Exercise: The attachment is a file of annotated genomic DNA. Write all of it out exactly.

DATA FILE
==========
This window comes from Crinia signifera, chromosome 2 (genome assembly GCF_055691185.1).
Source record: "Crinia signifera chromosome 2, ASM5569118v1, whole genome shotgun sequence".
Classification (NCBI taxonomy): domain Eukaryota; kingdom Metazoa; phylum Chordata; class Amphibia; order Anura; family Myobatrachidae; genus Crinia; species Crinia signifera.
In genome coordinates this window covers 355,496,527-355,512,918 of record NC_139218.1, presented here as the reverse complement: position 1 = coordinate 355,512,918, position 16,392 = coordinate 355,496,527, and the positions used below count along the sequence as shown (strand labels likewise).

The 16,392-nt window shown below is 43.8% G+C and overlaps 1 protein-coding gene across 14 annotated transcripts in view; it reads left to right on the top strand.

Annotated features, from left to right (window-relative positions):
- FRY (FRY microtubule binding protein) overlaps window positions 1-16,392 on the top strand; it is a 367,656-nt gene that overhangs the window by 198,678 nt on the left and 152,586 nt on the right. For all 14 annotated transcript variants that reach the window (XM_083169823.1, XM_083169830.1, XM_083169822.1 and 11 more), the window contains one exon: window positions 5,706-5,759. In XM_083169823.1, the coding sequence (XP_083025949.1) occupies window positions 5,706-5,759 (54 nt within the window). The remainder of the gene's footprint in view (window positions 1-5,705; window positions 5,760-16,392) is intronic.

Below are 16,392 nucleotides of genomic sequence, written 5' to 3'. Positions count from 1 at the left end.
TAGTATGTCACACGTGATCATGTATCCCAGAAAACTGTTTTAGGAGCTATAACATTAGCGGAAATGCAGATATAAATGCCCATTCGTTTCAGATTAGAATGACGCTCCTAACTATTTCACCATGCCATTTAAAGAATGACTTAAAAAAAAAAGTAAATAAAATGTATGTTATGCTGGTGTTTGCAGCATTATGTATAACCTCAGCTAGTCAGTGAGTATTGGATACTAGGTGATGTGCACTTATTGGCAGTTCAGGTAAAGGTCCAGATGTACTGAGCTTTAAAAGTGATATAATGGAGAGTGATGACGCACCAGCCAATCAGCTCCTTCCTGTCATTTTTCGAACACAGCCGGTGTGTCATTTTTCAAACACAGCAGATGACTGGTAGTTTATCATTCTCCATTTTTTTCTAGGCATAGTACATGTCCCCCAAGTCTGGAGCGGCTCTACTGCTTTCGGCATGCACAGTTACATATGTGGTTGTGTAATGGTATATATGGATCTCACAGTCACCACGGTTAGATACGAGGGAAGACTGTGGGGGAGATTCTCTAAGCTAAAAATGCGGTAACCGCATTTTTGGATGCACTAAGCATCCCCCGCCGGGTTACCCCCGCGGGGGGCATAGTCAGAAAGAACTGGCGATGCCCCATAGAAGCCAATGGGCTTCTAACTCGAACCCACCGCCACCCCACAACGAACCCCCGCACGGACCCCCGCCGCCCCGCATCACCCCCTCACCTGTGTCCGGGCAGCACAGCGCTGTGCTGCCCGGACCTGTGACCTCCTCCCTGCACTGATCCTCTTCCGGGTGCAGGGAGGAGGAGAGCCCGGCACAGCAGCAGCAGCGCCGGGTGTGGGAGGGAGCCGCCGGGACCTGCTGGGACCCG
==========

This window comes from Crinia signifera, chromosome 2 (genome assembly GCF_055691185.1).
Source record: "Crinia signifera chromosome 2, ASM5569118v1, whole genome shotgun sequence".
Classification (NCBI taxonomy): domain Eukaryota; kingdom Metazoa; phylum Chordata; class Amphibia; order Anura; family Myobatrachidae; genus Crinia; species Crinia signifera.
In genome coordinates this window covers 355,496,527-355,512,918 of record NC_139218.1, presented here as the reverse complement: position 1 = coordinate 355,512,918, position 16,392 = coordinate 355,496,527, and the positions used below count along the sequence as shown (strand labels likewise).

The 16,392-nt window shown below is 43.8% G+C and overlaps 1 protein-coding gene across 14 annotated transcripts in view; it reads left to right on the top strand.

Annotated features, from left to right (window-relative positions):
- FRY (FRY microtubule binding protein) overlaps window positions 1-16,392 on the top strand; it is a 367,656-nt gene that overhangs the window by 198,678 nt on the left and 152,586 nt on the right. For all 14 annotated transcript variants that reach the window (XM_083169823.1, XM_083169830.1, XM_083169822.1 and 11 more), the window contains one exon: window positions 5,706-5,759. In XM_083169823.1, the coding sequence (XP_083025949.1) occupies window positions 5,706-5,759 (54 nt within the window). The remainder of the gene's footprint in view (window positions 1-5,705; window positions 5,760-16,392) is intronic.

Below are 16,392 nucleotides of genomic sequence, written 5' to 3'. Positions count from 1 at the left end.
TAGTATGTCACACGTGATCATGTATCCCAGAAAACTGTTTTAGGAGCTATAACATTAGCGGAAATGCAGATATAAATGCCCATTCGTTTCAGATTAGAATGACGCTCCTAACTATTTCACCATGCCATTTAAAGAATGACTTAAAAAAAAAAGTAAATAAAATGTATGTTATGCTGGTGTTTGCAGCATTATGTATAACCTCAGCTAGTCAGTGAGTATTGGATACTAGGTGATGTGCACTTATTGGCAGTTCAGGTAAAGGTCCAGATGTACTGAGCTTTAAAAGTGATATAATGGAGAGTGATGACGCACCAGCCAATCAGCTCCTTCCTGTCATTTTTCGAACACAGCCGGTGTGTCATTTTTCAAACACAGCAGATGACTGGTAGTTTATCATTCTCCATTTTTTTCTAGGCATAGTACATGTCCCCCAAGTCTGGAGCGGCTCTACTGCTTTCGGCATGCACAGTTACATATGTGGTTGTGTAATGGTATATATGGATCTCACAGTCACCACGGTTAGATACGAGGGAAGACTGTGGGGGAGATTCTCTAAGCTAAAAATGCGGTAACCGCATTTTTGGATGCACTAAGCATCCCCCGCCGGGTTACCCCCGCGGGGGGCATAGTCAGAAAGAACTGGCGATGCCCCATAGAAGCCAATGGGCTTCTAACTCGAACCCACCGCCACCCCACAACGAACCCCCGCACGGACCCCCGCCGCCCCGCATCACCCCCTCACCTGTGTCCGGGCAGCACAGCGCTGTGCTGCCCGGACCTGTGACCTCCTCCCTGCACTGATCCTCTTCCGGGTGCAGGGAGGAGGAGAGCCCGGCACAGCAGCAGCAGCGCCGGGTGTGGGAGGGAGCCGCCGGGACCTGCTGGGACCCG